But as you shake your head at the GOP’s craven ploy, I’d urge you to also stop and remember your own teenage years; how critical sports or other extra-curriculars were to your sense of belonging and self, the development of your confidence, your friendships and support structures — all things our country still systemically denies transgender Americans to a sickening degree. In that light, you realize that this effort is not ludicrous but deeply intentional, from a Republican Party that sees political gain in the further exploitation of marginalized people.
All of which indicates that, rather than seeing the end of Donald Trump’s presidency as a chance to move on from a hateful anti-equality agenda, the GOP is doubling down, continuing the dramatic descent of a party struggling for definition. Adrift from their traditional foundations — open markets, limited spending, small government — they have found a powerful new organizing principle: victimhood.
They routinely warp the power dynamics of some of society’s most crushing injustices, attempting to convince voters that victims of discrimination, oppression and hate are in fact perpetrators of some larger wrong against everyone else.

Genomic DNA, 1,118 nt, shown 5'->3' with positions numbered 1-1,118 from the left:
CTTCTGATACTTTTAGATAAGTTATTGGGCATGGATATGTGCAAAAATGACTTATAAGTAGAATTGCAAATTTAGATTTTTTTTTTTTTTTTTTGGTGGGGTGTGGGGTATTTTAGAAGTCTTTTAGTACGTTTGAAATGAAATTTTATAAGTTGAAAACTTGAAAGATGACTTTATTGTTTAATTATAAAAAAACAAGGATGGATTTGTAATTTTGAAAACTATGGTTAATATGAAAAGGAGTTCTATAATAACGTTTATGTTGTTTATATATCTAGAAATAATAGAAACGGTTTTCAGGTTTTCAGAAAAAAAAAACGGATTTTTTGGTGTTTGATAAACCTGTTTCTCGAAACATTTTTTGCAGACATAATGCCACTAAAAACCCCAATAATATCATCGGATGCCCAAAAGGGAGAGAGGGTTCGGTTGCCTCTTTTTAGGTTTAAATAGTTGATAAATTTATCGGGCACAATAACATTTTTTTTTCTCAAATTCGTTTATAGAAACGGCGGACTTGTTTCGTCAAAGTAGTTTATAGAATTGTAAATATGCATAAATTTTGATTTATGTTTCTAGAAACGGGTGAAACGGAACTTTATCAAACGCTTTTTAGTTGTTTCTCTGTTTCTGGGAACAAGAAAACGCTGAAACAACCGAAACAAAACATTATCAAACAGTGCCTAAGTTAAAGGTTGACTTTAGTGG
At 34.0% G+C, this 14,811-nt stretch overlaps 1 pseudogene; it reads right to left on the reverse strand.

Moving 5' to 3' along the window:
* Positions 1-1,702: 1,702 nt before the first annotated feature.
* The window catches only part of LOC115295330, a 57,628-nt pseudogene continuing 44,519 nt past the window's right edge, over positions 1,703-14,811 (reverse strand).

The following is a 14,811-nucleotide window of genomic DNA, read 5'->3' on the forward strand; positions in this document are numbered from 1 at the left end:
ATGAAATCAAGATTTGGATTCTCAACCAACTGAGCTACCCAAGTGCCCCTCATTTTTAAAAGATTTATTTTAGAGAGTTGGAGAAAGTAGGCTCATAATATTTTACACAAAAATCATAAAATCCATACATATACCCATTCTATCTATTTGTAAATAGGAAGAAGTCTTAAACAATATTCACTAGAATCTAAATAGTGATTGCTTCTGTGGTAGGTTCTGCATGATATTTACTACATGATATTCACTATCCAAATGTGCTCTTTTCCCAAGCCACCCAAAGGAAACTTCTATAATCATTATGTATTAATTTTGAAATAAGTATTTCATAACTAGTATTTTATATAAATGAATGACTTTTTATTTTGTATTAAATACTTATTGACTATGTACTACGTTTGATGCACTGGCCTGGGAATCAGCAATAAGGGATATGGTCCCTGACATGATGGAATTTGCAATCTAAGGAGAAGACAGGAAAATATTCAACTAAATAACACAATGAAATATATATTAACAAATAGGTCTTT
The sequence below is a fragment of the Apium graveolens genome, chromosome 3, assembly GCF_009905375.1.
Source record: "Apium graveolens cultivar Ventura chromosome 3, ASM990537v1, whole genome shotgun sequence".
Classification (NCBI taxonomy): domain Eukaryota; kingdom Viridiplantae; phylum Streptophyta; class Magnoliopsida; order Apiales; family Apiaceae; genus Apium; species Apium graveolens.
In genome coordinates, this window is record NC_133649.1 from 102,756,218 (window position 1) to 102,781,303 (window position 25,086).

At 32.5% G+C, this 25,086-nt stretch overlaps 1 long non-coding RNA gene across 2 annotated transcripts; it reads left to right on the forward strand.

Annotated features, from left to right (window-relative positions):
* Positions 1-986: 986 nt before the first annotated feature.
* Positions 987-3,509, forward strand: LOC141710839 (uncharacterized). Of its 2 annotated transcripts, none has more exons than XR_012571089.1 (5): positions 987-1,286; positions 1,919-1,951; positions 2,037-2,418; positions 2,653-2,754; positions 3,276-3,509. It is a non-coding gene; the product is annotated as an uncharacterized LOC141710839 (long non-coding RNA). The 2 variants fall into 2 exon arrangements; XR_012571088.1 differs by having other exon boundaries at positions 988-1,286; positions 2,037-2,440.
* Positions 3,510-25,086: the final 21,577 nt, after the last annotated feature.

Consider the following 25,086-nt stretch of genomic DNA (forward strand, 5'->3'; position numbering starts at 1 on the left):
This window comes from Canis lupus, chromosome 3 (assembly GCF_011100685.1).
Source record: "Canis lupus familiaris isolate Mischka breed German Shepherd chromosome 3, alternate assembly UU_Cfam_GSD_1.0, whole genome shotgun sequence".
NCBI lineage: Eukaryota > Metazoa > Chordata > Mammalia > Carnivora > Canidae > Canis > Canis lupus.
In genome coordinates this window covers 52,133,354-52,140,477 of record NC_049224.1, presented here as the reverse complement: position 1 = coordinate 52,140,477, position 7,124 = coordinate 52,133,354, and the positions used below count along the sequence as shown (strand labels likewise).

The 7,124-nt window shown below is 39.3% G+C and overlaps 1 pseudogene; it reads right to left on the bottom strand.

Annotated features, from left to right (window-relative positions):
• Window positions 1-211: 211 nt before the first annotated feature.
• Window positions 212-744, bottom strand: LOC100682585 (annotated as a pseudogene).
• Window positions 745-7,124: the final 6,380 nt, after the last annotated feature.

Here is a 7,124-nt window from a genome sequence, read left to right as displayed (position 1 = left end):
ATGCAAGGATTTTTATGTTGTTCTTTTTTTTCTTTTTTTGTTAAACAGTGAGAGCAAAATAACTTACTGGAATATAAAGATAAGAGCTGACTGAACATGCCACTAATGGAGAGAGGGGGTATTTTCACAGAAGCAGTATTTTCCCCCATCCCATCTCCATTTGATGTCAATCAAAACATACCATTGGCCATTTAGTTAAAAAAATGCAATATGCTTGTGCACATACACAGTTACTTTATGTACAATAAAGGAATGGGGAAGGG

Inverting the victim is an anti-civil rights tactic as old as the day is long. Our hearts should go not to the family denied service at the lunch counter but the restaurant forced to serve them. Not to the Black children that bravely marched into desegregated schools with rocks thrown at their backs but to the White children who had to receive them. Not to the LGBT couple denied a wedding cake or the female employee denied birth control but to the institutions asked to provide them.
After many years of working on transgender rights in Congress, it is the stories of trans kids and their families that I carry closest to this day.
The transgender daughter of a member of our military denied basic medical treatment while her family was stationed on a base overseas. The young trans college student who used to go without drinking or eating before driving home on school breaks so they wouldn’t have to stop and use a restroom along the way. The mother of a trans child who had to keep a file of affidavits at the ready to respond to inevitable claims that she was “abusing” her child by letting him be his authentic self.
I think of them when I hear media and pundits call this latest effort the GOP’s new “culture war.” They should stop using that phrase, which works to silo and diminish the severity of what is happening. Equal justice and human rights are not a matter of culture but of law. This is a civil rights war. And America has lost a lot of those, spending generations repairing what we broke. Let’s not make that mistake again.